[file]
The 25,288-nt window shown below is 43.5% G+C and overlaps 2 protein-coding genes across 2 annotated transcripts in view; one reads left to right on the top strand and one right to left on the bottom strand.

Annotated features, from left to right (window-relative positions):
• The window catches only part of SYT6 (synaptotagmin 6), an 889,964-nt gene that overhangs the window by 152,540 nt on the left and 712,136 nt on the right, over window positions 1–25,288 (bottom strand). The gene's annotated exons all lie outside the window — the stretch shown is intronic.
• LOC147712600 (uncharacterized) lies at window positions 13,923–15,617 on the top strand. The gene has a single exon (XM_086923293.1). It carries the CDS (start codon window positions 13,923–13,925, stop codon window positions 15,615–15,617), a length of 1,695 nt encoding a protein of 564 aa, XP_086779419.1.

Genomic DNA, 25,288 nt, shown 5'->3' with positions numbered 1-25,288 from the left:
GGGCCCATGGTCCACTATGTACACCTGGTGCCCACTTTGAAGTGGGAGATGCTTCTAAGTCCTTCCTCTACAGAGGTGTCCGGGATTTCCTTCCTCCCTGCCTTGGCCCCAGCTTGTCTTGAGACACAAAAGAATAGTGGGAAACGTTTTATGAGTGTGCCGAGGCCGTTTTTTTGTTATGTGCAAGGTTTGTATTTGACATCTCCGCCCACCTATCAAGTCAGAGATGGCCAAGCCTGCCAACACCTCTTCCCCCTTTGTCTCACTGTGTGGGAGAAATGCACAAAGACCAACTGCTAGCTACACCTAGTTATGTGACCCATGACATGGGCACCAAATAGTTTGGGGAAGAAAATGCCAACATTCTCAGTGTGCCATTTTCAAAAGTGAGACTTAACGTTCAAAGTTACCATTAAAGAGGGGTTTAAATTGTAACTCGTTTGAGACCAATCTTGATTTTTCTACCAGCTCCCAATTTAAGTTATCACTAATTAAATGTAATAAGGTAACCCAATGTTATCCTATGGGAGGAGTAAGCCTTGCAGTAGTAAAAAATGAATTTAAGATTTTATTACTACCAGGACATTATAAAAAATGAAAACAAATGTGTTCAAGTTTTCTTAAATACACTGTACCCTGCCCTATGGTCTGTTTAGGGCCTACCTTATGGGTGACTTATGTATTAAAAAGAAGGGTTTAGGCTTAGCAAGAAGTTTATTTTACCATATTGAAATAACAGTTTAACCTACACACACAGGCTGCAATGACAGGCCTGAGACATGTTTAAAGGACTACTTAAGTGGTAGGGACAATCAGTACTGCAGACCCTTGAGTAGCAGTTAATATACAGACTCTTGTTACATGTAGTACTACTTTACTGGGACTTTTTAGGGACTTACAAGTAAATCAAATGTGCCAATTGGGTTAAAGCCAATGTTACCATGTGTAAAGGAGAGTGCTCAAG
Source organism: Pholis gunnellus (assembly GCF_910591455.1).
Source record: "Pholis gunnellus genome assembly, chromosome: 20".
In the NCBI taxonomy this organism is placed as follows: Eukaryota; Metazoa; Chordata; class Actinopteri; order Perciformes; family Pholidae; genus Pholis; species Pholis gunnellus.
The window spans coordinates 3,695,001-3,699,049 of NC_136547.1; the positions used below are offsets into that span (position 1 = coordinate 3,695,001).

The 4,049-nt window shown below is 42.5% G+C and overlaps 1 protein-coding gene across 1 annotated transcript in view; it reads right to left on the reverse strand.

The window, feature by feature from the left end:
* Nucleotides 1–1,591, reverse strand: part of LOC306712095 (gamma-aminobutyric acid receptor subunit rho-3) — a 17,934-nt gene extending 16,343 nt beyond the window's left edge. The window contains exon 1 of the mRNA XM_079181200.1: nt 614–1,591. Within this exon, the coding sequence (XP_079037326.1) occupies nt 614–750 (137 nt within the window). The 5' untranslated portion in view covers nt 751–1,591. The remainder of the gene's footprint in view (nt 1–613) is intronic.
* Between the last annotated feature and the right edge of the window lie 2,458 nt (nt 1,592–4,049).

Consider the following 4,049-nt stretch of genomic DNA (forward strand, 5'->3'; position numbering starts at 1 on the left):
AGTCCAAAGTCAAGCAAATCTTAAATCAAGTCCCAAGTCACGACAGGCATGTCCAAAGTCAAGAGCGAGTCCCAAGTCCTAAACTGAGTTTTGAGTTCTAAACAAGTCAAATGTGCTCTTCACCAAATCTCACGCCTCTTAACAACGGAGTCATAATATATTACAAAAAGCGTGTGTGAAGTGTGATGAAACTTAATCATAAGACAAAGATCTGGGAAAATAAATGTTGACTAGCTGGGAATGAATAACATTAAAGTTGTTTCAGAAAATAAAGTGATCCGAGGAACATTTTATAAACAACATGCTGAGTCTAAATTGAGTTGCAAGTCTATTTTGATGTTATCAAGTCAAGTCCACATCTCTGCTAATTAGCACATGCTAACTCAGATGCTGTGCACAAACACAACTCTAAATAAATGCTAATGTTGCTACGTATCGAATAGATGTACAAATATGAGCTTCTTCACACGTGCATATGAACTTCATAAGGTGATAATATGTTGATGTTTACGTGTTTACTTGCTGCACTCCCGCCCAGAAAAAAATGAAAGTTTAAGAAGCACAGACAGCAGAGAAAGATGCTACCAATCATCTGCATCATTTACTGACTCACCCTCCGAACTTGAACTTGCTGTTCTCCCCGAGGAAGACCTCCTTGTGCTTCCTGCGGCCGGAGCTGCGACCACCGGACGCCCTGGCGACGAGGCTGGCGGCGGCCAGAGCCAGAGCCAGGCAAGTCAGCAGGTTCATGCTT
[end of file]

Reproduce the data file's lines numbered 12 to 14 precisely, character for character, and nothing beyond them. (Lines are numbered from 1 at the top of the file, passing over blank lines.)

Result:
The window, feature by feature from the left end:
* Nucleotides 1–1,591, reverse strand: part of LOC306712095 (gamma-aminobutyric acid receptor subunit rho-3) — a 17,934-nt gene extending 16,343 nt beyond the window's left edge. The window contains exon 1 of the mRNA XM_079181200.1: nt 614–1,591. Within this exon, the coding sequence (XP_079037326.1) occupies nt 614–750 (137 nt within the window). The 5' untranslated portion in view covers nt 751–1,591. The remainder of the gene's footprint in view (nt 1–613) is intronic.
* Between the last annotated feature and the right edge of the window lie 2,458 nt (nt 1,592–4,049).